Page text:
Dunmurry Manor: RQIA accused of failing home residents
A health service watchdog has been criticised for not apologising following a damning report into conditions at a Belfast care home.
An investigation into Dunmurry Manor by NI's Commissioner for Older People found a "horrific catalogue of inhuman and degrading treatment".
The commissioner said the Regulation and Quality Improvement Authority (RQIA) had not taken sufficient action.
However, the RQIA denied failing its duty of care to properly investigate.
The fallout over Dunmurry Manor comes after the report by the commissioner published on Wednesday.
Earlier on Thursday, it emerged that a former resident's family was taking legal advice over possible corporate manslaughter charges against those connected to the home.
Former Stormont health minister Edwin Poots also accused the RQIA of not conducting its work properly and said that it "would need to be looking at resignations if they cannot put their house in order".
Responding on Thursday, the RQIA said that it "did not agree with some of the commissioner's conclusions".
It added that while the report was "devastating", its inspectors had taken a "proportionate approach" and "appropriate action to support this home".
"Most seriously, we found no evidence of institutional abuse and do not believe that the commissioner's findings support this statement," it said.
However, Eddie Lynch, the Commissioner for Older People, said he was "deeply disappointed" at the statement and said the RQIA's tone was "unhelpful".
"I'm also really surprised and disappointed the RQIA haven't taken this opportunity to apologise to those victims of abuse at Dunmurry Manor," he told BBC Newsline.
"When I released the report yesterday, I wanted a strong response from the authorities. I wanted to see two things, action and accountability,
"At the minute, the regulator, the RQIA, isn't showing either of those."
He said the RQIA's actions "didn't stop abuse, didn't stop older people living in appalling conditions".
Corporate manslaughter charges
The RQIA also said it was "very concerned" at how the commissioner chose to present his findings of resident-on-resident sexual assault.
"Disinhibited sexualised behaviour is not uncommon in people with dementia," the watchdog said.
"For that reason, it is not regarded as criminal activity and is dealt with sensitively by Health and Social Care Trusts safeguarding teams who work closely with care providers to mitigate risks to all residents."
Mr Lynch said that the investigation found "multiple examples of vulnerable older people suffering at the hands of other residents and being sexually abused".
Earlier, Julieann McNally, whose grandmother Annie McCourt was a resident at the home between January and June 2016, said that her family intended to take further action.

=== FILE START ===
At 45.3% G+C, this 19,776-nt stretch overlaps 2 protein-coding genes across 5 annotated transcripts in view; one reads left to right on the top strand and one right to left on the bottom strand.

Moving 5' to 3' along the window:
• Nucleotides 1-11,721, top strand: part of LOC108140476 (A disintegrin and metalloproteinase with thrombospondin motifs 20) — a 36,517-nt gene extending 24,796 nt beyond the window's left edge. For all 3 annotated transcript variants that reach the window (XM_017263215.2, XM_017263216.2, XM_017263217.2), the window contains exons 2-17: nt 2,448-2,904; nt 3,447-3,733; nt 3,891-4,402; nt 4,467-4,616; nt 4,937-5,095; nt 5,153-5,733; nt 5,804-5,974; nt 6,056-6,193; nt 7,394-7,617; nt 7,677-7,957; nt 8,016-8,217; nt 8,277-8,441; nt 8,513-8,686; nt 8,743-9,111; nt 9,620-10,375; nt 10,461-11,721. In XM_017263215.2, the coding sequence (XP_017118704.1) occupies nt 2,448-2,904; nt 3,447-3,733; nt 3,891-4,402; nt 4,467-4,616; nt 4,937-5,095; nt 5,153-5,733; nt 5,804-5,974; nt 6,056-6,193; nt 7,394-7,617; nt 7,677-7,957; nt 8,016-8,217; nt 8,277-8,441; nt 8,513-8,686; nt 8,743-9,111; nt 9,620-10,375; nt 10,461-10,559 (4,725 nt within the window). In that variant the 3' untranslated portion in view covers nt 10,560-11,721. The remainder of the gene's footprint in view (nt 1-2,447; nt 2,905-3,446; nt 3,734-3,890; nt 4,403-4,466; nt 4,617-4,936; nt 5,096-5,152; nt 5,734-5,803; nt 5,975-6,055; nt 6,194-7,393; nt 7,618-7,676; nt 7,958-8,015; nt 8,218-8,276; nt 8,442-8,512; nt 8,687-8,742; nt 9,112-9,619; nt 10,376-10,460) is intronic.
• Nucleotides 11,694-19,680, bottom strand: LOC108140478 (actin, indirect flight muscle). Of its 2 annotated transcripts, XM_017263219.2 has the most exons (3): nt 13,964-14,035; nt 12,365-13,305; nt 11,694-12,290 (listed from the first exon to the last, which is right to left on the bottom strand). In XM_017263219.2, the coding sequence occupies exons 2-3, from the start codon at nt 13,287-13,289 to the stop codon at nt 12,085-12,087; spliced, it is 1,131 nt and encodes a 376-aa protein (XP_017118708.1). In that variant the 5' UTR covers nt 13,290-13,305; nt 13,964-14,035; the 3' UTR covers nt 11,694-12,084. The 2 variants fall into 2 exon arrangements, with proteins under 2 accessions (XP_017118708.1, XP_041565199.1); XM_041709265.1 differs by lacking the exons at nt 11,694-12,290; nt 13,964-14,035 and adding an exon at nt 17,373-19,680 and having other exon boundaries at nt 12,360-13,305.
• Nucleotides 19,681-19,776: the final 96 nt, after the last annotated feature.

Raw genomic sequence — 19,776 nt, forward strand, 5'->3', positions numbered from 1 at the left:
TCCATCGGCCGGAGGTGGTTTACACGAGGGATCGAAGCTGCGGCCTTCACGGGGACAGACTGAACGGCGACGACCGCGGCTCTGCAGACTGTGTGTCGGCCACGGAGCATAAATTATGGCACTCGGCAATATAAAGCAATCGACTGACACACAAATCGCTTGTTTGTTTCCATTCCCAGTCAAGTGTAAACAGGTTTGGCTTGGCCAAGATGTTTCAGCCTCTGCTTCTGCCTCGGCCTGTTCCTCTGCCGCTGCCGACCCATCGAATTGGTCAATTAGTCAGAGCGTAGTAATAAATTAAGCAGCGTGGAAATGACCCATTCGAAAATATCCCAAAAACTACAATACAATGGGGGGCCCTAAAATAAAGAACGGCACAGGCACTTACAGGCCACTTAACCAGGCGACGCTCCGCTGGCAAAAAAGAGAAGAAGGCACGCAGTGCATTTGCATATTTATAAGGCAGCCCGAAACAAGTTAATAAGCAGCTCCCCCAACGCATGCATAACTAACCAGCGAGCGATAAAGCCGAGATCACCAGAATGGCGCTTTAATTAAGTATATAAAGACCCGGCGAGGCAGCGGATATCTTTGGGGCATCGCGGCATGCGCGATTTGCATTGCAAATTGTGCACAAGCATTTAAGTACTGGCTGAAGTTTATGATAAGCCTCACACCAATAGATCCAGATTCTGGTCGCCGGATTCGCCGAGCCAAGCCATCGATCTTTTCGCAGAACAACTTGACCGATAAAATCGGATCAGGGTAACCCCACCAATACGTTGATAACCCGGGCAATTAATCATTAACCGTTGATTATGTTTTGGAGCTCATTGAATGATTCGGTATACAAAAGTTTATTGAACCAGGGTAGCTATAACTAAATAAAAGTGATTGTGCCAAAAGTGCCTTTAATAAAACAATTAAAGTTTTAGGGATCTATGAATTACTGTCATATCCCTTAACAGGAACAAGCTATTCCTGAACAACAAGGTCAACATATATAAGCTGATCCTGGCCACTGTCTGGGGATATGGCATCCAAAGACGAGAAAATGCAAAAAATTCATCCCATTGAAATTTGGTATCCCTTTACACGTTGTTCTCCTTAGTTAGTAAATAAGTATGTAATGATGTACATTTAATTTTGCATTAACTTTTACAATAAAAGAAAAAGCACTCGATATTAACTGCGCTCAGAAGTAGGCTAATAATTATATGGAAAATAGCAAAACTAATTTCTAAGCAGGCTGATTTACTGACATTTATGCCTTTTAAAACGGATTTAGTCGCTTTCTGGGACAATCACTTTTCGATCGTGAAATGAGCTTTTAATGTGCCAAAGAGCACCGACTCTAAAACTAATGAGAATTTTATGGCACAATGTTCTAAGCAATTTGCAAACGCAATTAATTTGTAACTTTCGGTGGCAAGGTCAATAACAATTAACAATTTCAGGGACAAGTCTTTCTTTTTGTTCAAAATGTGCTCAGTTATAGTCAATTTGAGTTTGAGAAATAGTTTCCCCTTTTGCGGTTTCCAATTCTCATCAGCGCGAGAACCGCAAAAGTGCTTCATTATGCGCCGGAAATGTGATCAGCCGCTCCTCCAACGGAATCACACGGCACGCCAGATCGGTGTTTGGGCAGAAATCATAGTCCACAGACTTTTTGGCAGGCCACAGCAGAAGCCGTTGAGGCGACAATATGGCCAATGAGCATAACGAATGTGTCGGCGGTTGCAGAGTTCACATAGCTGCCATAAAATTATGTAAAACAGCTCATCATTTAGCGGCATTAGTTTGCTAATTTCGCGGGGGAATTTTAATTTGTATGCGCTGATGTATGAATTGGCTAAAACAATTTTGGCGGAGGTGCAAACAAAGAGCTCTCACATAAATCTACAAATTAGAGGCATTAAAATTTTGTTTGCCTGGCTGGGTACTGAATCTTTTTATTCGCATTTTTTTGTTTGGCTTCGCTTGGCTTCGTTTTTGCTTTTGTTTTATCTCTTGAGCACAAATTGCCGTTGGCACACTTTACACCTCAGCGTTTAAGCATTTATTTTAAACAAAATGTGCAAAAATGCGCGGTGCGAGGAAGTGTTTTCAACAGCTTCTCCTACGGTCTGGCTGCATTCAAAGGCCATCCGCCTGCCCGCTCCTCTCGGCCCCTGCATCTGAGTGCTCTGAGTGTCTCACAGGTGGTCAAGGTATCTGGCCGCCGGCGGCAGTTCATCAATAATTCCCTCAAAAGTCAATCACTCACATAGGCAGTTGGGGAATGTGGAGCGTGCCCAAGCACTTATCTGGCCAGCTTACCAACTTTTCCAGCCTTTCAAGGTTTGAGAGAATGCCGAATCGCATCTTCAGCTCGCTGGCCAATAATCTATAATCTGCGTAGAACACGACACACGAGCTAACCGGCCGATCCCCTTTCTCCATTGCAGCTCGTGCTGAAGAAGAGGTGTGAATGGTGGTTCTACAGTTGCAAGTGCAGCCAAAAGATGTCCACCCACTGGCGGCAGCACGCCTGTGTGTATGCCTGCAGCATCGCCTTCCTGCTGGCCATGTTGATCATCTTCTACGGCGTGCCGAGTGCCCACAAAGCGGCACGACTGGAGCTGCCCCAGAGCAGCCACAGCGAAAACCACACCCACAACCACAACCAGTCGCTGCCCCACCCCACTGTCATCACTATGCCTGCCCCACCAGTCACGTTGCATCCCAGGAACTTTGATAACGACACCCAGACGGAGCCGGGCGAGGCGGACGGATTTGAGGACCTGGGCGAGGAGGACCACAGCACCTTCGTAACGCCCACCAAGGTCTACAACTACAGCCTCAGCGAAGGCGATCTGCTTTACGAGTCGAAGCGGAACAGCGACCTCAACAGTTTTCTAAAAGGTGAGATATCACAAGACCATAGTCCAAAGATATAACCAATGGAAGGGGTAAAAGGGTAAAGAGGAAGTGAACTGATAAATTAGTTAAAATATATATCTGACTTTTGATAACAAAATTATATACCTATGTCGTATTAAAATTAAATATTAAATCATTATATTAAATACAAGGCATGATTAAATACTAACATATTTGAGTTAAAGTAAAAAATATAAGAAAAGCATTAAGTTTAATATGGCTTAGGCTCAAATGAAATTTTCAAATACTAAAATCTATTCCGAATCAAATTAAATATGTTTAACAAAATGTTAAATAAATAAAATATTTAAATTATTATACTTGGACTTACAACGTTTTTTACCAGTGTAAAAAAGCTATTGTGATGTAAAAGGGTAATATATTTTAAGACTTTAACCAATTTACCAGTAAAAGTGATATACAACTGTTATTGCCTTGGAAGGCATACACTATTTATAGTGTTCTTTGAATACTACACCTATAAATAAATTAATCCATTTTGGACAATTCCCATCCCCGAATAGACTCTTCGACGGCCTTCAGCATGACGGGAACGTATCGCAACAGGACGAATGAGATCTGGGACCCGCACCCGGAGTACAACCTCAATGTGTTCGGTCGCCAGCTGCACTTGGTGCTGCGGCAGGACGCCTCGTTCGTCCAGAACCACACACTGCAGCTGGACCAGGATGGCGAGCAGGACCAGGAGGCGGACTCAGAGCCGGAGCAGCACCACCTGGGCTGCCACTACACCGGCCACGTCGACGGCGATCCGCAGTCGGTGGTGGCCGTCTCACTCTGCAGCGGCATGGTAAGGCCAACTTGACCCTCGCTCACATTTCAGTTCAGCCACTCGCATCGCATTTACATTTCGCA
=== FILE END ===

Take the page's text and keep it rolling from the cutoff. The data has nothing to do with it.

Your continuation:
"We will look at legal proceedings and we will look for corporate manslaughter charges and also we'll be contacting the coroner for an inquest," she said.
Mrs McNally told the BBC that she felt "vindicated" by the damning report.
She said, at first sight, Dunmurry Manor looked like a suitable place to meet her grandmother's needs.
"It was fresh, it was clean at the time, it was bright, she had her own bathroom and that is why we chose it," she said.
But the family said they started to notice a change in living conditions in the following months, with meals being missed and hygiene deteriorating.
"Granny didn't spend a lot of her time communally with residents - she liked to stay in her room and if we visited she would stay with us," said Mrs McNally.
'Vindicated but without happiness'
"She wasn't being washed or cleaned properly, the smell in her room was just awful.
"Many times we found her bed had been made even though it was full of urine because she had become incontinent."
In June 2016, a complaint was lodged after the family was not told Mrs McCourt had suffered a fall until nine hours later.
When she was admitted to hospital, Mrs McCourt's family was told she had kidney failure, pneumonia and E. coli.
"The doctors asked us if there was an accident as she had an acute kidney injury," said Mrs McNally.
"We pushed for an investigation and an investigation by Dunmurry Manor and the [health and social care trust] found she had fallen out of bed."
The home opened in 2014 but repeated inspections found problems, while family members and former employees also raised concerns.
Mrs McNally said that the commissioner's report contained "everything we had said" and proved that "we should have been listened to".
When asked if the report would allow her family to move on, she said it would not and instead it had only added to their anger.
"It's strange because we are vindicated, but without the happiness.
"The night she died I promised her we'd get answers and accountability."
'Endure a distressing experience'
The Runwood Homes Group, which owns Dunmury Manor, has issued an apology.
Its chief executive Gordon Sanders said that he was "truly sorry we failed to deliver the high standards of care" that residents had "the right to expect".
"Because of those failures, they and their families have had to endure this distressing experience."
It had been reported that the managing director of Runwood Care Homes, Logan Logeswaran, had resigned as a result of the report but he has since told BBC News NI that he stood down for personal reasons, not because of the publication of the commissioners.
The Department of Health said it would study the report carefully and provide a comprehensive response.
In a joint statement, the South Eastern, Southern, Northern, and Belfast health and social care trusts said they would study the report to ensure that lessons are learnt.